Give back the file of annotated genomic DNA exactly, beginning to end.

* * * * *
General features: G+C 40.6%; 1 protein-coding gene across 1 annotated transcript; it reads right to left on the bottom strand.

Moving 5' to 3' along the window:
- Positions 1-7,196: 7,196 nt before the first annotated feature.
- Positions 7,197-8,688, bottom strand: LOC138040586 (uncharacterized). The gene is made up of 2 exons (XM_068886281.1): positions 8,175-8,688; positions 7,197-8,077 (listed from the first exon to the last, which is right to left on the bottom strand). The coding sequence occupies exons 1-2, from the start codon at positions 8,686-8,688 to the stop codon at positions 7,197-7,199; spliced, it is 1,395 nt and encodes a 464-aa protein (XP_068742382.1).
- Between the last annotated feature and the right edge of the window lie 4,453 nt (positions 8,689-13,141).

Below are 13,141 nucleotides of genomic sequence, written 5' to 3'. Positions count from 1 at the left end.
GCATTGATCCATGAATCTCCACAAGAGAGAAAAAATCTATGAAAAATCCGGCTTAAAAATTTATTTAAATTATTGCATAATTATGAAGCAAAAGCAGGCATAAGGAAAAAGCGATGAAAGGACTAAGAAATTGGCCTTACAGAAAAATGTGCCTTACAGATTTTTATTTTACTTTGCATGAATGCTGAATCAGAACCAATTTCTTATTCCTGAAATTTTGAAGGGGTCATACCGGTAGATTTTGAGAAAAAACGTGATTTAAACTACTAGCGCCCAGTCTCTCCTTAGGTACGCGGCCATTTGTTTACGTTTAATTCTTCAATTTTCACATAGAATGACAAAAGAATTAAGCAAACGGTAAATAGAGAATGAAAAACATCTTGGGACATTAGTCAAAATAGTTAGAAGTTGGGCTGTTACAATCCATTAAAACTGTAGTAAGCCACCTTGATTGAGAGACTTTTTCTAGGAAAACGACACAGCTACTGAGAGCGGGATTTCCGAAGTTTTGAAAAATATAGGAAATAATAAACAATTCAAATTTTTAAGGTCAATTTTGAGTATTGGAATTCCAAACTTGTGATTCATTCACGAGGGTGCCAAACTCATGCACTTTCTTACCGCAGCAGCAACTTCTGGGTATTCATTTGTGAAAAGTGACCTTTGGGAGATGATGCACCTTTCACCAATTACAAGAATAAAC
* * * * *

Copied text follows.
General features: G+C 40.6%; 1 protein-coding gene across 1 annotated transcript; it reads right to left on the bottom strand.

Moving 5' to 3' along the window:
- Positions 1-7,196: 7,196 nt before the first annotated feature.
- Positions 7,197-8,688, bottom strand: LOC138040586 (uncharacterized). The gene is made up of 2 exons (XM_068886281.1): positions 8,175-8,688; positions 7,197-8,077 (listed from the first exon to the last, which is right to left on the bottom strand). The coding sequence occupies exons 1-2, from the start codon at positions 8,686-8,688 to the stop codon at positions 7,197-7,199; spliced, it is 1,395 nt and encodes a 464-aa protein (XP_068742382.1).
- Between the last annotated feature and the right edge of the window lie 4,453 nt (positions 8,689-13,141).

Below are 13,141 nucleotides of genomic sequence, written 5' to 3'. Positions count from 1 at the left end.
GCATTGATCCATGAATCTCCACAAGAGAGAAAAAATCTATGAAAAATCCGGCTTAAAAATTTATTTAAATTATTGCATAATTATGAAGCAAAAGCAGGCATAAGGAAAAAGCGATGAAAGGACTAAGAAATTGGCCTTACAGAAAAATGTGCCTTACAGATTTTTATTTTACTTTGCATGAATGCTGAATCAGAACCAATTTCTTATTCCTGAAATTTTGAAGGGGTCATACCGGTAGATTTTGAGAAAAAACGTGATTTAAACTACTAGCGCCCAGTCTCTCCTTAGGTACGCGGCCATTTGTTTACGTTTAATTCTTCAATTTTCACATAGAATGACAAAAGAATTAAGCAAACGGTAAATAGAGAATGAAAAACATCTTGGGACATTAGTCAAAATAGTTAGAAGTTGGGCTGTTACAATCCATTAAAACTGTAGTAAGCCACCTTGATTGAGAGACTTTTTCTAGGAAAACGACACAGCTACTGAGAGCGGGATTTCCGAAGTTTTGAAAAATATAGGAAATAATAAACAATTCAAATTTTTAAGGTCAATTTTGAGTATTGGAATTCCAAACTTGTGATTCATTCACGAGGGTGCCAAACTCATGCACTTTCTTACCGCAGCAGCAACTTCTGGGTATTCATTTGTGAAAAGTGACCTTTGGGAGATGATGCACCTTTCACCAATTACAAGAATAAAC